Reprinted from TGRIOnline.com, June 26, 2009
I’ve always had the feeling that Michael Jackson had no other option in
life but to be Michael Jackson. That’s a lot of why he was the best to
ever do this. I’d say he was Jackie Wilson meets James Brown and a
whole slew of other artists, but that’d be so trite and unfair. Fuck.
Michael Jackson is dead. And with that, a part of our collective
musical consciousness is a memory. There’s a vitality inherent in the
presumption of immortality. In death, we lose that, and we find the
human. My greatest wish is that in remembering the human, we don’t lose
the nature of just how amazing the man was. His dream in youth to be
the greatest singer and dancer that ever lived, and to positively touch
the lives of every single person that ever heard his music, is just
like any other child’s dream, to be President, or, as our parents all
teach us, to dream big, dream impossible, and make those dreams come
true. But Mike had these dreams at three and four, and by by five he
was already doing it, already attempting to make dreams realities.
There’s something full of naivete there, something so human there,
something so accessible there, something for us ALL to love there as
well, and we did.
Michael gave his life to music, and in devoting the entirety of his
being to being the ULTIMATE, lies a tragic flaw. We all get a bit
older, get a bit slower, get a bit worn, but that was not supposed to
be Michael. Michael, through his aspiration, became timeless, became an
epic representation of something meant to create emotion: music.
Michael Jackson died while once again, at the age of 50, preparing to
make time stand still, doing it harder and better than anyone, a 50
show concert tour, which at any age is daunting, but at 50, given his
particular expectation, would have been simply incredible. His
motivation, be it financial salvation or a youthful pondering of
whether he still had “it” be damned, we ALL hoped that these concerts
would go off okay. Even if not for the advancement of his greatness,
but just to make sure that the best we ever had was still in good
health and good spirits after an amazingly tumultuous number of years.
We have never and will never see another Michael Jackson because, when
the man is at the height of his ability, and can be produced and
recorded by those at the heights of their abilities, the results are
timeless. I can list the songs, but I’d miss one and the universe would
be angry. I’m sure we’ve all heard every song Michael ever performed
over the last 12 hours. Five number one albums and thirteen number one
singles. And the B sides and hidden album cuts we all know and love and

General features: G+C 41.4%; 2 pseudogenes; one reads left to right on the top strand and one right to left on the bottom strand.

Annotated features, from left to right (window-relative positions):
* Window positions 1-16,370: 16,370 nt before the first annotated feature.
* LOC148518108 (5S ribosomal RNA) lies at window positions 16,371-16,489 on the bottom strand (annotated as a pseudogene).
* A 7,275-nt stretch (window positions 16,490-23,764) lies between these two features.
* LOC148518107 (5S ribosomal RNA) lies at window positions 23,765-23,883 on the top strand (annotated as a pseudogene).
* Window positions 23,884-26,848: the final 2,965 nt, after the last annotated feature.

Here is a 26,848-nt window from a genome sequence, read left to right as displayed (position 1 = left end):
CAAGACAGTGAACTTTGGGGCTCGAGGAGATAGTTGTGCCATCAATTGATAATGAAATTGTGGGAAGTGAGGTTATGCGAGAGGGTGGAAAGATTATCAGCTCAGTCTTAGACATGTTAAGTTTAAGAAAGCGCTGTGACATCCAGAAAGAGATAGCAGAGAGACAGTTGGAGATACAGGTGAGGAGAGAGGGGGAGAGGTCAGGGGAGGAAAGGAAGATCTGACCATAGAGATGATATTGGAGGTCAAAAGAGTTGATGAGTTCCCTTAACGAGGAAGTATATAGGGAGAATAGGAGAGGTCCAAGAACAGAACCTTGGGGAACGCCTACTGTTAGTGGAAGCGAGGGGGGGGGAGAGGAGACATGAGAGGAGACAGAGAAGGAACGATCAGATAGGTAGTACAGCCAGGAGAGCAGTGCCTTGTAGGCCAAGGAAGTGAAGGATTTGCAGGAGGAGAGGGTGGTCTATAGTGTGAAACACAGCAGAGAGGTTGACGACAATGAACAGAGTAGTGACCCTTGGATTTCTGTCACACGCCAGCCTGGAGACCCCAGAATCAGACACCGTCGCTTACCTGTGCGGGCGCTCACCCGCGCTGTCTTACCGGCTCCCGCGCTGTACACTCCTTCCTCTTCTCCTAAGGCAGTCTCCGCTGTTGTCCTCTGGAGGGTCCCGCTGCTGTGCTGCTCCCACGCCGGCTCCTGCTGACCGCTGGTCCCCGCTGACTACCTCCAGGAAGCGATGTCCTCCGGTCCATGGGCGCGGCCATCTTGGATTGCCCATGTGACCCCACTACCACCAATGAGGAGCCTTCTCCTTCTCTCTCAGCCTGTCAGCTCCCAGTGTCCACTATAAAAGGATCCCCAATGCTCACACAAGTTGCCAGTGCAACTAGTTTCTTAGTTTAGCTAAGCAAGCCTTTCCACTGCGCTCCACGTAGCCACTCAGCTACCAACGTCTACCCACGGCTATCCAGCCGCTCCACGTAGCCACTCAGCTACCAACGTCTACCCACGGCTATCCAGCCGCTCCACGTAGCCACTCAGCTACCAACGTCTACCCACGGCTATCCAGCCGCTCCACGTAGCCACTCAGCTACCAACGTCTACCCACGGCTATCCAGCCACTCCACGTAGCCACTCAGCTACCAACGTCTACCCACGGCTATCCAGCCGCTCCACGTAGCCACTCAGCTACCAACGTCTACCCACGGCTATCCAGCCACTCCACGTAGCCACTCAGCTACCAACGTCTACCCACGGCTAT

hold dear. The man lived a life where he worked with Gamble and Huff,
Quincy Jones, Jimmy Jam and Terry Lewis and Teddy Riley. He’s sang on
stage with Pavarotti and had Jay-Z lay down 16 bars on “You Rock My
World.” And, amazingly, after discussing ALL of that, I’ve touched a
tenth of his career. In working and learning from and emulating ALL of
the greats, Michael Jackson existed as a sheer musical marvel. Michael
Jackson is a standard and brand of excellence that in aiming for,
artists of the present and future can achieve greatness just in the
attempt to mirror him.
Through the music, Michael Jackson made a difference. In his youthful
demeanor, and sheer hope upon all hopes in the world, Michael created
change. He was a life changer. A WORLD changer. He single handedly
changed the face of pop radio and MTV by being black and having
widespread appeal and undeniable talent. By merely being better than
everyone else, he knocked a hole in the terrifying edifice of racism
that so so so many have walked through in so many walks of life. He had
the power, through his career to do daily what people hope to do once
in a lifetime. He’s shaken hands and had conversations with so many
people of power, so many people of influence who were likely prouder to
meet him than he was to meet them. When your goal is to be the best,
you go into life fully expecting this to be the nature of what you do.
And he did this all dutifully, as if with each legendary tune, at a
certain point, knowing that he was solidifying his ability to literally
be a world beater.
And there’s his final tragic flaws. Life and love. Michael Jackson
lived on the same planet with us, but due to the intense stress of
literally being the greatest and most influential man to ever create
sound, he mortgaged his life, and mortgaged the ability to learn how to
love himself and love others. You can’t love yourself when you become
the forefront of public opinion at eight years old. Eight! We all know
how damaging it is as a child to be told you’re ugly and are no good.
Now imagine likely hearing this from not your child peers, but from
adults! Many humans are cynical, jealous and hateful people. The pain
and stigma from that certainly seems tremendous. Now extrapolate that
over forty-two years of striving and winning despite that, and as the
woes increase, still attempting to just do what you know, and in the
process grow, mature, and learn, having never been adequately provided
the tools to do. His legendary odd behavior (we all know all the
stories and cases, no need to rehash them in this space), well, if not
a reaction in attempting to fight his own life and gain the ability to
love, to create something “normal,” to have an other from his very
public, full time persona, well that makes sense. It may sound crazy,
but in holding Michael Jackson to the same rules, laws and regulations
as say, Marcus Dowling, well, that’s just a recipe for danger. Nobody
has ever lived this life and existed in this manner before. There are
no rules for this. Crazy, but upon further review, true.
Michael Jackson is no longer amongst us in the living. But remember his
exalted life. Remember his sheer mastery of music. Remember his hopes
and dreams. No matter how you feel, the man had an impact and made an
ultimate sacrifice and difference. Long live the King.